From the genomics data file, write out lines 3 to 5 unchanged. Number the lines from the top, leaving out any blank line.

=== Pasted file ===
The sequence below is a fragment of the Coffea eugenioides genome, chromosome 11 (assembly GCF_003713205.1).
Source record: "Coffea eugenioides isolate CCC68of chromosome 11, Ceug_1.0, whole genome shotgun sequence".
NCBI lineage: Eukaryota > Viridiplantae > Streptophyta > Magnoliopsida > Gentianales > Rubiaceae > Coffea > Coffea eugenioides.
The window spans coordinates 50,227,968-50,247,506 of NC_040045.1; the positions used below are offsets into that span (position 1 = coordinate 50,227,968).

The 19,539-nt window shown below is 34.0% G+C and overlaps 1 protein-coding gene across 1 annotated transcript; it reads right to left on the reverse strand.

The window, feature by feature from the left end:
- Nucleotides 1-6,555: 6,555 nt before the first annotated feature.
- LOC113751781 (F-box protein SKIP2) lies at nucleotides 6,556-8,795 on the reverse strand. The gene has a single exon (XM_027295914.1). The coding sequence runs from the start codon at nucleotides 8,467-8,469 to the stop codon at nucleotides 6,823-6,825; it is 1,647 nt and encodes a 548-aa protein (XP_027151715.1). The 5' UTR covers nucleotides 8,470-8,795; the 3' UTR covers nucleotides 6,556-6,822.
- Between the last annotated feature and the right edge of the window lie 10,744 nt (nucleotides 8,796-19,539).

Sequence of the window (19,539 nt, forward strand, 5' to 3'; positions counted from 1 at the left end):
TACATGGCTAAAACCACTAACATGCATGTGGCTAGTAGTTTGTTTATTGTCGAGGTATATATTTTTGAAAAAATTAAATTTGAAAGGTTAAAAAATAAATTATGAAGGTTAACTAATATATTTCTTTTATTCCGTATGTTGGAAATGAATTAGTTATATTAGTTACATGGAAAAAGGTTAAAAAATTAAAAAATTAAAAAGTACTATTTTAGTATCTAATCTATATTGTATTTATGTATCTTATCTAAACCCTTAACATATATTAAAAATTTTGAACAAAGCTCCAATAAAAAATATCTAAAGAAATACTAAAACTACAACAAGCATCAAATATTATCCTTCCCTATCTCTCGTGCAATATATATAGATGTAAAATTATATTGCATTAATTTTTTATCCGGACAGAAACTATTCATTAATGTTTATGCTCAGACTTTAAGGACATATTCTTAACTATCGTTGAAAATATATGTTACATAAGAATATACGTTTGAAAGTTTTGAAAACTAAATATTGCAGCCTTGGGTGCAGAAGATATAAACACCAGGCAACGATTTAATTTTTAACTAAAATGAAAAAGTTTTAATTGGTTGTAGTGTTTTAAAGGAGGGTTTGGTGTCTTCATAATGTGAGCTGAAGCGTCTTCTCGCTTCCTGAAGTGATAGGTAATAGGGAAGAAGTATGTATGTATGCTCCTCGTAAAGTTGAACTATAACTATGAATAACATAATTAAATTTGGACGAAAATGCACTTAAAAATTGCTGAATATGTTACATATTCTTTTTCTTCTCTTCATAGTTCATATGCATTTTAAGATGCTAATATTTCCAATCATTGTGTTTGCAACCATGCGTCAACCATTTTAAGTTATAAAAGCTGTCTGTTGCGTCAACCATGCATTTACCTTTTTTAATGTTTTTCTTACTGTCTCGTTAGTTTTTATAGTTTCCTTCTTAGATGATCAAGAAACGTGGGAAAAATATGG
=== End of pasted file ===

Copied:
NCBI lineage: Eukaryota > Viridiplantae > Streptophyta > Magnoliopsida > Gentianales > Rubiaceae > Coffea > Coffea eugenioides.
The window spans coordinates 50,227,968-50,247,506 of NC_040045.1; the positions used below are offsets into that span (position 1 = coordinate 50,227,968).

The 19,539-nt window shown below is 34.0% G+C and overlaps 1 protein-coding gene across 1 annotated transcript; it reads right to left on the reverse strand.